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    (Original post by Juichiro)
    Yes, you could have. It would have amused me. What's your academic background, by the way?
    hehe. I am a CS graduate.
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    (Original post by Good bloke)
    hehe. I am a CS graduate.
    :woo: Cool! :woohoo: Nice to meet a CS grad on here. What uni did you go to? What degree did you do? And what's your job role? Also, how long did it take you to get a job from the moment you start applying?

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    (Original post by Juichiro)
    And what's your job role? Also, how long did it take you to get a job from the moment you start applying?
    I'm a generation or two ahead of you, and have not performed a true CS-related role for many years, having passed on to management and, now, semi-retirement. I had a job lined up months before I graduated, but that isn't at all relevant to the situation facing modern new graduates. For instance, my son graduated from Oxford and took seven months to find his first job.
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    (Original post by Good bloke)
    If it does, the obvious answer is that too many people are studying CS at the moment for the number of employment opportunities available, and that they are unable or unwilling to take alternative employment.
    Really? Not that many people study CS compared to other subjects, and I know that IT is in demand right now, certainly more than Law and arts students.
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    (Original post by Gherk)
    Really? Not that many people study CS compared to other subjects, and I know that IT is in demand right now, certainly more than Law and arts students.
    Well, one project I managed in the past involved me (in the UK) managing the development of a solution (for a UK-based company) that involved about twenty developers - all based in India. Does that start to explain part of the problem for recent UK CS graduates?
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    (Original post by Good bloke)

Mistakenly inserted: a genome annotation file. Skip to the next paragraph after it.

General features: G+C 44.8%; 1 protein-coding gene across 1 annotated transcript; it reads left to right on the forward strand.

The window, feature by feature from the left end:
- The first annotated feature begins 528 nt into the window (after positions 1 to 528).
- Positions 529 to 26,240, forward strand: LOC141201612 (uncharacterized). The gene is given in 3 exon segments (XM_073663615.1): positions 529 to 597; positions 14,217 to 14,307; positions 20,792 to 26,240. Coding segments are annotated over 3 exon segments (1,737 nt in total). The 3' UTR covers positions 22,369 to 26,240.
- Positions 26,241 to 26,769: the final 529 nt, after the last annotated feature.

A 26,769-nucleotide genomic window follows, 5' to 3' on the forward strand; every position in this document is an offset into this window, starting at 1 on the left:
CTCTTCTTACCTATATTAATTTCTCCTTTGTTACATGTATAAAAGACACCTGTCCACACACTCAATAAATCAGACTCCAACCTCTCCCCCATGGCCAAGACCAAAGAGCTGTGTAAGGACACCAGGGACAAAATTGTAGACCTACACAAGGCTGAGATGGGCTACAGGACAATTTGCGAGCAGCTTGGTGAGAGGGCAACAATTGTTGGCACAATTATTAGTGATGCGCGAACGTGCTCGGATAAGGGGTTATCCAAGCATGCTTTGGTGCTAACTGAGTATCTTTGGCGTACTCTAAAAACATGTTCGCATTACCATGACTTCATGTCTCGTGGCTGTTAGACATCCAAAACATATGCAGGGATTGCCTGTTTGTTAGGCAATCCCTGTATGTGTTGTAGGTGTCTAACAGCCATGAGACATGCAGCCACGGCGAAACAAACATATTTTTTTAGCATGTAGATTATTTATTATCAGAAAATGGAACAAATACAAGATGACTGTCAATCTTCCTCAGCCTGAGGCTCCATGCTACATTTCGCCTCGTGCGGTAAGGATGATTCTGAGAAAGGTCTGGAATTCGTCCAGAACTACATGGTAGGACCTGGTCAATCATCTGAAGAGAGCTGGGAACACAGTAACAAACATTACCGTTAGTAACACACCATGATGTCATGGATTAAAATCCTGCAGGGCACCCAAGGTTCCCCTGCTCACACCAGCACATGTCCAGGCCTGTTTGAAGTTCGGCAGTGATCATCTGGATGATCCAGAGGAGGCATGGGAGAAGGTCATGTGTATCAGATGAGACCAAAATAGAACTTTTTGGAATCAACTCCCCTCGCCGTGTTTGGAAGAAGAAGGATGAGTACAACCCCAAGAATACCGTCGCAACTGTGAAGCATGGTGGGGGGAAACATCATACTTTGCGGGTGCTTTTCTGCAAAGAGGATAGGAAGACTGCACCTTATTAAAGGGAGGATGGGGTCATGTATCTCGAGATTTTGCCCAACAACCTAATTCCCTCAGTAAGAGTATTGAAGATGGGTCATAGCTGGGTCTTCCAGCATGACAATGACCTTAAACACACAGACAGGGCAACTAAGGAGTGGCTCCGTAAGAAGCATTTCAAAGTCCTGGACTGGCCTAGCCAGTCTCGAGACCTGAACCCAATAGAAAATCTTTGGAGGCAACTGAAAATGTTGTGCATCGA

I'm a generation or two ahead of you, and have not performed a true CS-related role for many years, having passed on to management and, now, semi-retirement. I had a job lined up months before I graduated, but that isn't at all relevant to the situation facing modern new graduates. For instance, my son graduated from Oxford and took seven months to find his first job.
    Did he do Computer Science?
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    (Original post by Juichiro)
    Did he do Computer Science?
    No. Engineering science.
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    A false picture of the reality for most grads. Reality is that most of them are not in degree requiring jobs, they're in generic jobs. Only 40% and shrinking are getting into degree requiring jobs. AKA, its been a waste of time for many thousands of people, has no benefits for tax payers and only grows the student loan bubble. I may be a cynical person but I spit at the universities for what they have sewed.
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    It's not the percentage of graduates in employment that we want to know, its percentage of graduates in graduate level employment that really matters.
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    TSR Support Team
    (Original post by marco14196)
    A false picture of the reality for most grads. Reality is that most of them are not in degree requiring jobs, they're in generic jobs. Only 40% and shrinking are getting into degree requiring jobs. AKA, its been a waste of time for many thousands of people, has no benefits for tax payers and only grows the student loan bubble. I may be a cynical person but I spit at the universities for what they have sewed.
    You comment a lot about the 'reality' of grads, when you aren't one yourself. :confused:

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    (Original post by Princepieman)
    You comment a lot about the 'reality' of grads, when you aren't one yourself. :confused:

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